The other day, someone called me in my office to ask for a copy of the previous day’s weather report.
No, I am not the weather bureau. But until recently, my company, Flying M Air, managed the FBO at Wickenburg Airport. The caller assumed that we had some kind of fancy weather station at the airport that generated regular weather reports. (Or maybe he thought we were an official observation station for the Weather Channel.) I explained that the airport has an off-the-shelf weather station that my husband and I installed. It provides a readout of current conditions to the person sitting in the terminal at the desk. If you called him, you’d get current conditions. But unless his memory was very, very good, it was unlikely that he’d be able to tell you the wind speed and direction for the previous day.
But for those of you with a casual interest in current Wickenburg weather, let me fill you in.
Just before dawn, the temperature reaches its daily low. This morning, that’s about 65°F. Every day, the day dawns perfectly clear, without a cloud in the sky. There’s no wind. The air is crisp and clean, dust-free. This is the perfect time of day to get outdoor chores done, like gardening, stacking hay, and washing the car. It’s also a great time for a horseback ride.
As the sun climbs into the sky, the mercury in the thermometer climbs, too. By 2 PM, we’ve reached our daily high. Yesterday, that was about 102°F at my house. In the shade, of course. Step into the sun and add 20° to 30°. Unfortunately, I can’t easily measure the sun temperature because most thermometers only go up to 120°F. And there’s plenty of sun because there are still no clouds.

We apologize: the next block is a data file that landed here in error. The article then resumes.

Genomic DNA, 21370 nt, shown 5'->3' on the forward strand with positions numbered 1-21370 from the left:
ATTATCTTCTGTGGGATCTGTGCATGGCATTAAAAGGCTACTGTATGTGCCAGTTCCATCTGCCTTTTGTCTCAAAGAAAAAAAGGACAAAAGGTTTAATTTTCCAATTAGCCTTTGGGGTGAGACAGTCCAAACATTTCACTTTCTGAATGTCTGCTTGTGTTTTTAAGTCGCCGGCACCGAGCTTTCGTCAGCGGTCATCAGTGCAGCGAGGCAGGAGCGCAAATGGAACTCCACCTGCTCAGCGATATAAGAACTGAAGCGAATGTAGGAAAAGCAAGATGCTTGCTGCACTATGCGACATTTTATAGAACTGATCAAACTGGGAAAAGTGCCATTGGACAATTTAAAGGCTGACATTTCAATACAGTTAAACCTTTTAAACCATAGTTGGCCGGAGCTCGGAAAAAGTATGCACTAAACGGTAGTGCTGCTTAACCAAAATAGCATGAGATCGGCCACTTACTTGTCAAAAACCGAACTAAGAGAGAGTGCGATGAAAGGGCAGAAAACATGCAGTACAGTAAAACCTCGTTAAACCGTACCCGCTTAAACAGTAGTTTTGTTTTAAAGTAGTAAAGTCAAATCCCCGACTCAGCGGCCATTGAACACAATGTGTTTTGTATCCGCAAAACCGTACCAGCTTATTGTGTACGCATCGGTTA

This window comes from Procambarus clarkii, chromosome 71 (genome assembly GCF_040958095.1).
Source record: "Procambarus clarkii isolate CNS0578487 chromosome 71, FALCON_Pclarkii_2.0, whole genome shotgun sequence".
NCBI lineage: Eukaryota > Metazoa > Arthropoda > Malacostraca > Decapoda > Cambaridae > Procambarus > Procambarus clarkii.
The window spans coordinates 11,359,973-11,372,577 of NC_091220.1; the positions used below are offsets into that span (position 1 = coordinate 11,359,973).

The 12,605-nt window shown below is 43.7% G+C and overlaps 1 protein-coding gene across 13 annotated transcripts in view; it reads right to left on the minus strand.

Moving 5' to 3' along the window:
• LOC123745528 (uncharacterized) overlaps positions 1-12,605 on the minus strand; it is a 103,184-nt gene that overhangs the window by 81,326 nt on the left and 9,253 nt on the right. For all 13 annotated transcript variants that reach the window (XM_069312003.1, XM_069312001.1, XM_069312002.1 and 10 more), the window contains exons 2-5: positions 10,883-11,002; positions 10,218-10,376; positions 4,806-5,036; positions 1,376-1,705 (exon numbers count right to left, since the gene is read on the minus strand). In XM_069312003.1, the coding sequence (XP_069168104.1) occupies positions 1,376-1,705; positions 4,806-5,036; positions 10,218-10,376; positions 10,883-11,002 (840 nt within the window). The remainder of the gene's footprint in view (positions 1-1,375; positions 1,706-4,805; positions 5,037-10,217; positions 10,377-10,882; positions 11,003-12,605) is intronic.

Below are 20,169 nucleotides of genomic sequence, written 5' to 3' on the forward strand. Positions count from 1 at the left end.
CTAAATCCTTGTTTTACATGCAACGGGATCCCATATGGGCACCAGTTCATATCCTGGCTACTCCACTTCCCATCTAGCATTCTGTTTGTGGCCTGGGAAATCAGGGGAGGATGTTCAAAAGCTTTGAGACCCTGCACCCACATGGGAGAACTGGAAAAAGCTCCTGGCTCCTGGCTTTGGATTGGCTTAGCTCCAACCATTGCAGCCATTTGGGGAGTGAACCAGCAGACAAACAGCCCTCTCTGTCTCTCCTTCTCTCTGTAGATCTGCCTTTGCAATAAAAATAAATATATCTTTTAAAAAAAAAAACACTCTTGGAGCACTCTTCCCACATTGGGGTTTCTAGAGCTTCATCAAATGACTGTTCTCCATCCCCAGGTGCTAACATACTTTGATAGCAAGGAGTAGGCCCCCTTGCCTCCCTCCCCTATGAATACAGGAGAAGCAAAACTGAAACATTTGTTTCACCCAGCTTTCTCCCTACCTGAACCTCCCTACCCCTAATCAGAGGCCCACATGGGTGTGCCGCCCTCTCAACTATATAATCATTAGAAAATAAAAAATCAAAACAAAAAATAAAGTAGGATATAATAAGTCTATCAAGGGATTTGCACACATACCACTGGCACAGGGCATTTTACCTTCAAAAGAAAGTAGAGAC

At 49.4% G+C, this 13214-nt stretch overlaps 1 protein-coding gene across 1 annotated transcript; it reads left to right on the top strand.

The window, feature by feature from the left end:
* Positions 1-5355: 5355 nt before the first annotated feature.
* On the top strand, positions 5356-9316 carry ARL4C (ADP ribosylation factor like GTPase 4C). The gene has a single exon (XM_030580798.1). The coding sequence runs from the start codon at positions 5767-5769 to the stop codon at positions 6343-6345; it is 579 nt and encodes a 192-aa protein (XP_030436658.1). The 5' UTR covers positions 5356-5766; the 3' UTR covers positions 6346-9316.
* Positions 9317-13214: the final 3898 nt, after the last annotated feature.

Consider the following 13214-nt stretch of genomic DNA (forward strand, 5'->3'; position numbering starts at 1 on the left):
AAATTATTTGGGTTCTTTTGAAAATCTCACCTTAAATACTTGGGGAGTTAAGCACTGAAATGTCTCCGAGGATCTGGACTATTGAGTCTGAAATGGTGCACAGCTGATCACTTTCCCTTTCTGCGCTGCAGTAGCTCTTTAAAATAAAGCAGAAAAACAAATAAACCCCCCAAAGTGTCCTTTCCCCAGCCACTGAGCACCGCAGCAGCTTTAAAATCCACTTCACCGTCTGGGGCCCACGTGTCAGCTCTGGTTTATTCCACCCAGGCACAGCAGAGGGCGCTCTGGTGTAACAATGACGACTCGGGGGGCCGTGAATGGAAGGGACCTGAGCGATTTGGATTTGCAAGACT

During the afternoon, as the sun starts to drop lower in the horizon, the temperature drops. But slowly. Yesterday, at sunset, it was still over 95°F at my house. As night falls, the temperature continues to drop slowly. With luck, by bedtime, you can open the windows and let some of the cool night air in to give your air conditioner a break and air out your home.
How slowly the temperature drops at night is an indication of how much humidity is in the air. This time of year — pre-monsoon season — the air is still very dry. That’s why the temperature can still get down into the 60s every night. But once monsoon season starts, that relatively moist air will hold more of the day’s heat. When things get really bad, in August, the temperature will never dip below 90°F. That’s when the windows stay closed and the air conditioner cranks around the clock.
Although monsoon season brings humidity, it also brings much needed rain. It’s due to start soon now, within the next few weeks. I’ll check back in with a weather report then.